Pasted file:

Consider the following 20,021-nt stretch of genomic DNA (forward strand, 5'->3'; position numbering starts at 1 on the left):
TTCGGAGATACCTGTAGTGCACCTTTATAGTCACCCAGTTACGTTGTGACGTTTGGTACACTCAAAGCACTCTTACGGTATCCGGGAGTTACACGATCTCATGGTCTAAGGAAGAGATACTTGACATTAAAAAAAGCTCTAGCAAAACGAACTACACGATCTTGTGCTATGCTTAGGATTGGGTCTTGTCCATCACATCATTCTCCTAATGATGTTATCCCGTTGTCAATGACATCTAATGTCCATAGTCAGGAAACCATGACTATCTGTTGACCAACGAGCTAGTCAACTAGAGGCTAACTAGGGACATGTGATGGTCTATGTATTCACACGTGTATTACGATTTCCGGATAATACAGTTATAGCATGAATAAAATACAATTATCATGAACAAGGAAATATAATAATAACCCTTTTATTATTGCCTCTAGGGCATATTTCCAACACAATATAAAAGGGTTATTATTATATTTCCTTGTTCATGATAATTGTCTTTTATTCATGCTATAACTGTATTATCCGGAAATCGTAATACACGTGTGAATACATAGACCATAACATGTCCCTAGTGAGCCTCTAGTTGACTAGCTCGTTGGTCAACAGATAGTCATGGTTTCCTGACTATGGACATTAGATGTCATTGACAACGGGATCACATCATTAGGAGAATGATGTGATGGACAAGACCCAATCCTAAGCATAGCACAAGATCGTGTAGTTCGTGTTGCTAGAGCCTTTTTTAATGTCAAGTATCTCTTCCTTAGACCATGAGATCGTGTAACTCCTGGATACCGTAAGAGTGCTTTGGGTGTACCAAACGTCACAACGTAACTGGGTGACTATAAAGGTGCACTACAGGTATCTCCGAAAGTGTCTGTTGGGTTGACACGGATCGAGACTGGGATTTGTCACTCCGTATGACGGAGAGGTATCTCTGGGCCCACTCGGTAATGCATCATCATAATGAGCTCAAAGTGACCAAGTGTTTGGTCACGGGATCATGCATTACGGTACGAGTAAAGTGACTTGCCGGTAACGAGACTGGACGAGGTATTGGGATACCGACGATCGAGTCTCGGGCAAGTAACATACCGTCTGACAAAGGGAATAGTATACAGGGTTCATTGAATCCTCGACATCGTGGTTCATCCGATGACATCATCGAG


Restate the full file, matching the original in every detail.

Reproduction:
Consider the following 20,021-nt stretch of genomic DNA (forward strand, 5'->3'; position numbering starts at 1 on the left):
TTCGGAGATACCTGTAGTGCACCTTTATAGTCACCCAGTTACGTTGTGACGTTTGGTACACTCAAAGCACTCTTACGGTATCCGGGAGTTACACGATCTCATGGTCTAAGGAAGAGATACTTGACATTAAAAAAAGCTCTAGCAAAACGAACTACACGATCTTGTGCTATGCTTAGGATTGGGTCTTGTCCATCACATCATTCTCCTAATGATGTTATCCCGTTGTCAATGACATCTAATGTCCATAGTCAGGAAACCATGACTATCTGTTGACCAACGAGCTAGTCAACTAGAGGCTAACTAGGGACATGTGATGGTCTATGTATTCACACGTGTATTACGATTTCCGGATAATACAGTTATAGCATGAATAAAATACAATTATCATGAACAAGGAAATATAATAATAACCCTTTTATTATTGCCTCTAGGGCATATTTCCAACACAATATAAAAGGGTTATTATTATATTTCCTTGTTCATGATAATTGTCTTTTATTCATGCTATAACTGTATTATCCGGAAATCGTAATACACGTGTGAATACATAGACCATAACATGTCCCTAGTGAGCCTCTAGTTGACTAGCTCGTTGGTCAACAGATAGTCATGGTTTCCTGACTATGGACATTAGATGTCATTGACAACGGGATCACATCATTAGGAGAATGATGTGATGGACAAGACCCAATCCTAAGCATAGCACAAGATCGTGTAGTTCGTGTTGCTAGAGCCTTTTTTAATGTCAAGTATCTCTTCCTTAGACCATGAGATCGTGTAACTCCTGGATACCGTAAGAGTGCTTTGGGTGTACCAAACGTCACAACGTAACTGGGTGACTATAAAGGTGCACTACAGGTATCTCCGAAAGTGTCTGTTGGGTTGACACGGATCGAGACTGGGATTTGTCACTCCGTATGACGGAGAGGTATCTCTGGGCCCACTCGGTAATGCATCATCATAATGAGCTCAAAGTGACCAAGTGTTTGGTCACGGGATCATGCATTACGGTACGAGTAAAGTGACTTGCCGGTAACGAGACTGGACGAGGTATTGGGATACCGACGATCGAGTCTCGGGCAAGTAACATACCGTCTGACAAAGGGAATAGTATACAGGGTTCATTGAATCCTCGACATCGTGGTTCATCCGATGACATCATCGAG